A friend on a vegan forum asked the other day if anyone had health insurance for their companion animals. The question got me thinking, and wondering whether it would be a money savings. For humans, it seems without question, at least in this country. 45 million people uninsured, at least another 40 underinsured, and you end up with people trying to budget their cancer treatments hoping that what they can afford is enough to keep the disease from killing them. Pretty sad.
And there are a lot of people who will put their “pets” to sleep if the treatment is “too expensive.” Of course, the price they put on their pet’s life depends on the person themselves. Some would argue that it is a privilege of the wealthy to try expensive treatments that might not even help, in the end. Perhaps it seems that way, but I would go into debt with hardly a thought if I had to, to save my companion, whether it was guaranteed to save her or not. (Not that I would prolong her life into abject misery. A different issue altogether.) I owe it to her to do what I can. I took the responsibility of her care and her health when I adopted her, and it seems obscene to distill it down to a dollar amount when asking myself what decisions I would make if faced with expensive treatments for her.
I know I’m not alone. The question is whether we can be smarter about it. Would having health insurance for our non-human family members save us from facing the debt vs. “economic euthanasia” dilemma?
I didn’t know much about it, so I started researching. A few things surprised me. First, that there were so many insurance companies out there specifically for this. Second, that at least one company offers pet insurance as a benefit for their employees. Kudos to that (and any other) company! Third, that only 3% of dogs have health insurance and 1% of cats, and that after a 25% increase from 2006!
One of the reasons given for the increase in insurance coverage is that medical technology is rapidly increasing when it comes to our furry companions. This has increased vet costs significantly – not for the routine exams, but for the treatments that weren’t available in the past. We can now save our companions from diseases that might not have even been detected, and therefore not treated, not too many years ago. The diagnosis costs, however, and the treatment generally costs even more.
I’m sure most of us have stories we can share. I have a friend who spent $15,000 one year on vet bills. I had a cat with a baffling anemia that had me at the vet every 2 weeks for six months until we figured out what was wrong with her (pyruvate kinase deficiency), and then she had a mere 2 weeks left of her extremely short life. My vet gave me breaks on the regular blood checks, and we didn’t do many diagnostic procedures overall because there weren’t many that would have addressed her health problem then. I have never counted up how much I paid in those six months, but I would guess it was no more than $1500. Still, pet insurance for me in that case, and for my friend who had $15,000 in bills, would have definitely helped, assuming that the insurance actually paid some of the costs.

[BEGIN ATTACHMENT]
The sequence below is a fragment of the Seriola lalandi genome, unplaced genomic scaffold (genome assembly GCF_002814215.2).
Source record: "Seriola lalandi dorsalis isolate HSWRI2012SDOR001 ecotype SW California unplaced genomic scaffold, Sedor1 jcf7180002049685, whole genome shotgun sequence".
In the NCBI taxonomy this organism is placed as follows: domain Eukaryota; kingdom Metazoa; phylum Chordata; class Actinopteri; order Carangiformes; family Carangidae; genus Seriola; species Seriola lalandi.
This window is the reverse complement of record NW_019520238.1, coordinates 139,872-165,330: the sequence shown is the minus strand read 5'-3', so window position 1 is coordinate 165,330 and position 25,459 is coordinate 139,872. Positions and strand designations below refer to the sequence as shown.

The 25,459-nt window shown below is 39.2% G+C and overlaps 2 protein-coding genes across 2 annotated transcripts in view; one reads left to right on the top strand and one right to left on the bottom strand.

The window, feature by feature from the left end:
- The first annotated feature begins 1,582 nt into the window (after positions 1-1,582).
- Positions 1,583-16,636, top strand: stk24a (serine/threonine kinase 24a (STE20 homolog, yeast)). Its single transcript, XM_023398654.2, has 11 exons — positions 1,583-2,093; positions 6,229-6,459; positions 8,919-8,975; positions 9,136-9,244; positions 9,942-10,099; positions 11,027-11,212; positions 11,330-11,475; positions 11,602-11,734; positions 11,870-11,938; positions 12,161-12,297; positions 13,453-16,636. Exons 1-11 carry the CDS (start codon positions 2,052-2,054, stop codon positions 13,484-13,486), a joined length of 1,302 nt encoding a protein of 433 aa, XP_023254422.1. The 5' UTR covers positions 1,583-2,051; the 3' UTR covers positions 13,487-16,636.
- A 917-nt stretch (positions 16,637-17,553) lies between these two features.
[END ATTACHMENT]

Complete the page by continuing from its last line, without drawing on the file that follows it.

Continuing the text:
But what about for my healthy 8 year old cat? Aside from her routine checkups and an expensive (but <$500) vet visit this past fall, would insurance for a healthy animal still be worth it? Of course that is a risk in itself – you can never predict the future.
MSN Money did an analysis on this, and they seemed to say that it isn’t generally worth it unless you’re “the type of person who would do anything to save your pet, including spend thousands of dollars on medical treatments.” Not that thousands of dollars is anything to sneeze at, but I couldn’t help but to bristle at the characterization of this being “doing anything”, as if it was the most extreme reaction to an illness or injury in your companion, to spend money saving them.
When I hear comments like that, I can never stop myself from wondering exactly how much money these people spend on monthly cable bills, dining out, new clothes, new cars. I realize that I’m in the minority for not having a TV, but it really is a luxury, though most would give up food before they gave up their TV. The point is that there are many luxuries we spend money on to pamper ourselves. How can we justify not spending a fraction of that money on potentially saving the life of our companions?
The MSN article linked above listed four companies that offer pet insurance. A relatively new one was not listed, one that started with a blog before they were able to offer the insurance itself. And, a quick glance through the recent entries and the links on the sidebars makes me think that this, Embrace Pet Insurance, is probably a quality company. They offer coverage for hereditary diseases, for example, something that not all companies do. The blogging addresses many issues, and at least gives the appearance of responsiveness. They list several pet insurance companies in their links, have some great advice in their blog entries, such as “Big vet bills and no pet insurance?” and in general seems to be a great place to start researching. I have not yet found any reviews from their customers, but so far I’m excited about their blog!
This has become a too-long post as it is, so I’ll continue to research and try to tackle some of the issues (like cost comparison, policy comparison, company reviews, other options) more in-depth another night, as well as track down some additional information on Embrace Pet Insurance. (I’ll make it clear – their blog looks good, but this does not mean I have a feel for the business itself at this point – research needed!) Meanwhile, if anyone has or has had pet insurance, please share! The good, the bad, the ugly. Let it be told.